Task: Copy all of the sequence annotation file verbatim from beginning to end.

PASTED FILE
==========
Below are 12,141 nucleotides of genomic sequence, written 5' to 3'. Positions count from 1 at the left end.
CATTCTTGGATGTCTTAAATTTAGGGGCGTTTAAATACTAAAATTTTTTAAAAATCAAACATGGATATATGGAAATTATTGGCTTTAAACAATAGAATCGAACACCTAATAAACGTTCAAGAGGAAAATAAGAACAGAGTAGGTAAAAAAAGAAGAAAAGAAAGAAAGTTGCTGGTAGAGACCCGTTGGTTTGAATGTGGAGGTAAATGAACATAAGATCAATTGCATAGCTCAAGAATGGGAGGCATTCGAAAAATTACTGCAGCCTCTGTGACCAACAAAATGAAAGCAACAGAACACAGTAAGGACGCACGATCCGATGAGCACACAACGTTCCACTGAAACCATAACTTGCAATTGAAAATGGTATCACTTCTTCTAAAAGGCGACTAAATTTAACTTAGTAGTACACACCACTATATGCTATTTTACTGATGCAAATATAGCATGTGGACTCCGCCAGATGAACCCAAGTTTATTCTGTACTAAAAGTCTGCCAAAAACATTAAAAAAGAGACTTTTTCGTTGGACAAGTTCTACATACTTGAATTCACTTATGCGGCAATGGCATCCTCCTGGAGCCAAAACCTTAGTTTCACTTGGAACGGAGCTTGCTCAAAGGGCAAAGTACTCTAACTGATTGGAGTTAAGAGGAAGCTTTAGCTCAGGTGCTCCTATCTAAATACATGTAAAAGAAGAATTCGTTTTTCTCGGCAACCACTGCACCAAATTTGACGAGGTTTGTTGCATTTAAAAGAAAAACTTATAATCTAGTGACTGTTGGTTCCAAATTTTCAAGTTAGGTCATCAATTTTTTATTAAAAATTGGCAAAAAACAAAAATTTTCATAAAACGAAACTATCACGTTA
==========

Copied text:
Below are 12,141 nucleotides of genomic sequence, written 5' to 3'. Positions count from 1 at the left end.
CATTCTTGGATGTCTTAAATTTAGGGGCGTTTAAATACTAAAATTTTTTAAAAATCAAACATGGATATATGGAAATTATTGGCTTTAAACAATAGAATCGAACACCTAATAAACGTTCAAGAGGAAAATAAGAACAGAGTAGGTAAAAAAAGAAGAAAAGAAAGAAAGTTGCTGGTAGAGACCCGTTGGTTTGAATGTGGAGGTAAATGAACATAAGATCAATTGCATAGCTCAAGAATGGGAGGCATTCGAAAAATTACTGCAGCCTCTGTGACCAACAAAATGAAAGCAACAGAACACAGTAAGGACGCACGATCCGATGAGCACACAACGTTCCACTGAAACCATAACTTGCAATTGAAAATGGTATCACTTCTTCTAAAAGGCGACTAAATTTAACTTAGTAGTACACACCACTATATGCTATTTTACTGATGCAAATATAGCATGTGGACTCCGCCAGATGAACCCAAGTTTATTCTGTACTAAAAGTCTGCCAAAAACATTAAAAAAGAGACTTTTTCGTTGGACAAGTTCTACATACTTGAATTCACTTATGCGGCAATGGCATCCTCCTGGAGCCAAAACCTTAGTTTCACTTGGAACGGAGCTTGCTCAAAGGGCAAAGTACTCTAACTGATTGGAGTTAAGAGGAAGCTTTAGCTCAGGTGCTCCTATCTAAATACATGTAAAAGAAGAATTCGTTTTTCTCGGCAACCACTGCACCAAATTTGACGAGGTTTGTTGCATTTAAAAGAAAAACTTATAATCTAGTGACTGTTGGTTCCAAATTTTCAAGTTAGGTCATCAATTTTTTATTAAAAATTGGCAAAAAACAAAAATTTTCATAAAACGAAACTATCACGTTA